Great new blog by Storm Faerywolf about The Black Heart of Innocence.
The Black Heart of Innocence is something of a ‘holy grail’ in F(a)eri(e) tradition. It is a symbol in our Craft that is said to be the natural state of the soul, unfettered by societal conditioning. In Feri we understand this natural state to be sexual because, in our understanding, everything begins (and ends!) with sex. (Insert Iron Pentacle reference here.) Sex is opening to life-force; the animating principle that in living beings tends to be expressed in a sexual way. Desire that inspires action… Life opening to life, merging with life, to create something greater than the simple sum of its parts.
When we open to life-force we are soon confronted with our own complexes and fears… all the things that we have spent so much time and energy trying to bury. When this comes to the surface this often leads to bad feelings and judgements about others since it…
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“A Feri Rootworker’s offering” Photography by Chas Bogan
This is an inappropriate way of doing Kala. For a better way visit:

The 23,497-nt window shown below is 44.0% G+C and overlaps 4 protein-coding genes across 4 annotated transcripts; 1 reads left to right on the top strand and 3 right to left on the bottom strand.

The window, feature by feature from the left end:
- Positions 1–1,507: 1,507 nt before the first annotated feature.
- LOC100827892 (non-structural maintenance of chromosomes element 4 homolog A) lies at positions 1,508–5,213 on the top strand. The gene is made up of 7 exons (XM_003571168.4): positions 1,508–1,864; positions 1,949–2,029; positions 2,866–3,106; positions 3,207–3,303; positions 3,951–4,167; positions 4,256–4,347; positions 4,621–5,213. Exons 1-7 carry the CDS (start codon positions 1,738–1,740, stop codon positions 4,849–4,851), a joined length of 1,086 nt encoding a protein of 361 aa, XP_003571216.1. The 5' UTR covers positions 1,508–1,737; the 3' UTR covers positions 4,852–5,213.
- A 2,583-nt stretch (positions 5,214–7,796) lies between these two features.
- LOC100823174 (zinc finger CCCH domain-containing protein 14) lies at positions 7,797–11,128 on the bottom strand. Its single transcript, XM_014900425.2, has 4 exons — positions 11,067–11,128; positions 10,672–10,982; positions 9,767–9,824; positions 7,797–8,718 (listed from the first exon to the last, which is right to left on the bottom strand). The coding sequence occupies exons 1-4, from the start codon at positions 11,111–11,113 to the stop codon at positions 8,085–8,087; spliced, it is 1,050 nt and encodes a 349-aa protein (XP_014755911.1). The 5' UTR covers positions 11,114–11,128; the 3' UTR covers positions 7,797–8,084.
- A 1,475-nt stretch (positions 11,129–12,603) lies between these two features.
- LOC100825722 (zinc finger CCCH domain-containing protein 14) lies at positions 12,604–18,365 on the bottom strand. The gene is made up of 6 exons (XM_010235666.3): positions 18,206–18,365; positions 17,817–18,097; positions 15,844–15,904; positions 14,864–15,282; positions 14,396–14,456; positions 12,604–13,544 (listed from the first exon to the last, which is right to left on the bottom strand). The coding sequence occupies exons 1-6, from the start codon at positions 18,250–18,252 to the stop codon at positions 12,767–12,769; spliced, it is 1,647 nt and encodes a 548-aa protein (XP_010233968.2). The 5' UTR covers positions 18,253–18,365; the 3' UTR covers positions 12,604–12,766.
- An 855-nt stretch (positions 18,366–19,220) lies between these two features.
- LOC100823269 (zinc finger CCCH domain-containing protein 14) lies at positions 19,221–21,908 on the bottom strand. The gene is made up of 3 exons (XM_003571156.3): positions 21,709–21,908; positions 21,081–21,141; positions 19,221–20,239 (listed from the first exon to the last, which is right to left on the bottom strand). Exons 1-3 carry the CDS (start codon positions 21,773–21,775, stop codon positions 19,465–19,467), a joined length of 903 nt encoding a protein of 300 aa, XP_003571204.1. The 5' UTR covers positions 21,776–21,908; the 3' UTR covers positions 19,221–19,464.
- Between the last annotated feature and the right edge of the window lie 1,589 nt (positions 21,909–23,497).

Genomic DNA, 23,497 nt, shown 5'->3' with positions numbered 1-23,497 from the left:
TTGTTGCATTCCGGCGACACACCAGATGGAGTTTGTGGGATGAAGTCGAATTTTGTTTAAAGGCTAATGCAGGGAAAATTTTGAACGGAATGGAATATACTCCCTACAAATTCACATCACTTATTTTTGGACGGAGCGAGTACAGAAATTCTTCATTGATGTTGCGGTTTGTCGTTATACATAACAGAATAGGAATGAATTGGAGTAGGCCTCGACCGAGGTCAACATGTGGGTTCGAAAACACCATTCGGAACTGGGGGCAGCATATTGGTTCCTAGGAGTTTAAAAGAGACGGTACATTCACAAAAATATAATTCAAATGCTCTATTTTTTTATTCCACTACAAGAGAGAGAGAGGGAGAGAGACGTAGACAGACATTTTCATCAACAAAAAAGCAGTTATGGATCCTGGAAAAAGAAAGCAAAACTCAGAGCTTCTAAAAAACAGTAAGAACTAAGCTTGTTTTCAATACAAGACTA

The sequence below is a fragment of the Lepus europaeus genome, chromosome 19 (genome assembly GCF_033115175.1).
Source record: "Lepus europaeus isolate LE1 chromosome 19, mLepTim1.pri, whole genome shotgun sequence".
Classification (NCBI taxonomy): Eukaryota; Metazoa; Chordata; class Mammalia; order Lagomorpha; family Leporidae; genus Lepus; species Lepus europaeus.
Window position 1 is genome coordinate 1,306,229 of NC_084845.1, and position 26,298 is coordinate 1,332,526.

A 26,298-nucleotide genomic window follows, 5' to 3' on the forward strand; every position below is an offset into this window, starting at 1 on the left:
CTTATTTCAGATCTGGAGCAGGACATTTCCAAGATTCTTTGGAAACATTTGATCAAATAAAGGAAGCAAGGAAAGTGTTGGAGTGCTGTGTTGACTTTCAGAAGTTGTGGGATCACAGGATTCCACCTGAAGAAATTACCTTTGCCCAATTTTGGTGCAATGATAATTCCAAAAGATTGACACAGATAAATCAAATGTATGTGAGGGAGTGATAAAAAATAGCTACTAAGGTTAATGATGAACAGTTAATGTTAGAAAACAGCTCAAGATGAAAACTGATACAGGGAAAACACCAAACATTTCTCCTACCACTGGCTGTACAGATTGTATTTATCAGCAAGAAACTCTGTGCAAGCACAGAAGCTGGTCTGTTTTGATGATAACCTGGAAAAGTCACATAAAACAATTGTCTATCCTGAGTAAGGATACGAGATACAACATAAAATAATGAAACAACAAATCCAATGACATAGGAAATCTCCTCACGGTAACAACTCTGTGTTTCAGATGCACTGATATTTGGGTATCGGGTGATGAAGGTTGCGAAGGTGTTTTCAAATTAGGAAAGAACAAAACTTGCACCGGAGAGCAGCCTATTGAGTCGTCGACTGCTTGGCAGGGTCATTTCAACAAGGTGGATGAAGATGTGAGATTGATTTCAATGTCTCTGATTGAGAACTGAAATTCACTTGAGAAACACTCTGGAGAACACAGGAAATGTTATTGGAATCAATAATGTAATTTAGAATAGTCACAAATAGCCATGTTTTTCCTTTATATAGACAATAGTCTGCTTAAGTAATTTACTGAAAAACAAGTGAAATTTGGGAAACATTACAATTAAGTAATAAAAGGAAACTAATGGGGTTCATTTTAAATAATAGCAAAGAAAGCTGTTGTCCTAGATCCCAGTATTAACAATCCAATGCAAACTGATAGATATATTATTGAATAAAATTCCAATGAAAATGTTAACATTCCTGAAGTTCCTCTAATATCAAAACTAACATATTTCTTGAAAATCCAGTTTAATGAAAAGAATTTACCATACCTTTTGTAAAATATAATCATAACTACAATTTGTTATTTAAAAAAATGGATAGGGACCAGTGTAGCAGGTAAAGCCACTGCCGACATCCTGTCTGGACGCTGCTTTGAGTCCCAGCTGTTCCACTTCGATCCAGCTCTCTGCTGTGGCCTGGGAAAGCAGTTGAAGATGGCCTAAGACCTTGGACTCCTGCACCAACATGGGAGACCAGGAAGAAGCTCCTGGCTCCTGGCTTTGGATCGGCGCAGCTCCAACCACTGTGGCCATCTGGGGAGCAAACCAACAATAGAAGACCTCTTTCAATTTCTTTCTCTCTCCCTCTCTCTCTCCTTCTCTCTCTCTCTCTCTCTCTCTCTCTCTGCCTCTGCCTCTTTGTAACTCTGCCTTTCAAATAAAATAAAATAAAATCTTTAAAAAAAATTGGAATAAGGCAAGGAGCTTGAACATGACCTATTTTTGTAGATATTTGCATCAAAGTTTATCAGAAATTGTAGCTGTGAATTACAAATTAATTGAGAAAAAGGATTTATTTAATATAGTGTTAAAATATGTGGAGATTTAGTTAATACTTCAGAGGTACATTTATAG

Wax Divination with the Divine Twin Candles
by Chas Bogan
A typical Feri altar holds a pair of candles, each representing one of the Divine Twins. The colors of these candles vary among sects of the tradition, sometimes blue and red, white and black, silver and gold. The Divine Twins are often represented as opposites (although each is said to contain the other), and are commonly addressed in the guise of female and male, light and dark, moon and sun. How the Divine Twins are represented is not of major importance for this work, only that each is represented by an altar candle, and that their wax is together poured into a bowl of cold water for the purpose of having them bear insight into the future through symbols seen in the wax.
For the purpose of promoting and innovating traditional practice we will use the color associations and deity names from the Bloodrose sect of Faery Tradition. Although some are not comfortable with representing the Divine Twins in a gender binary manner, I will describe their traditional Bloodrosian aspect and leave it to the individual Feri Practitioner to find something more fitting if he chooses.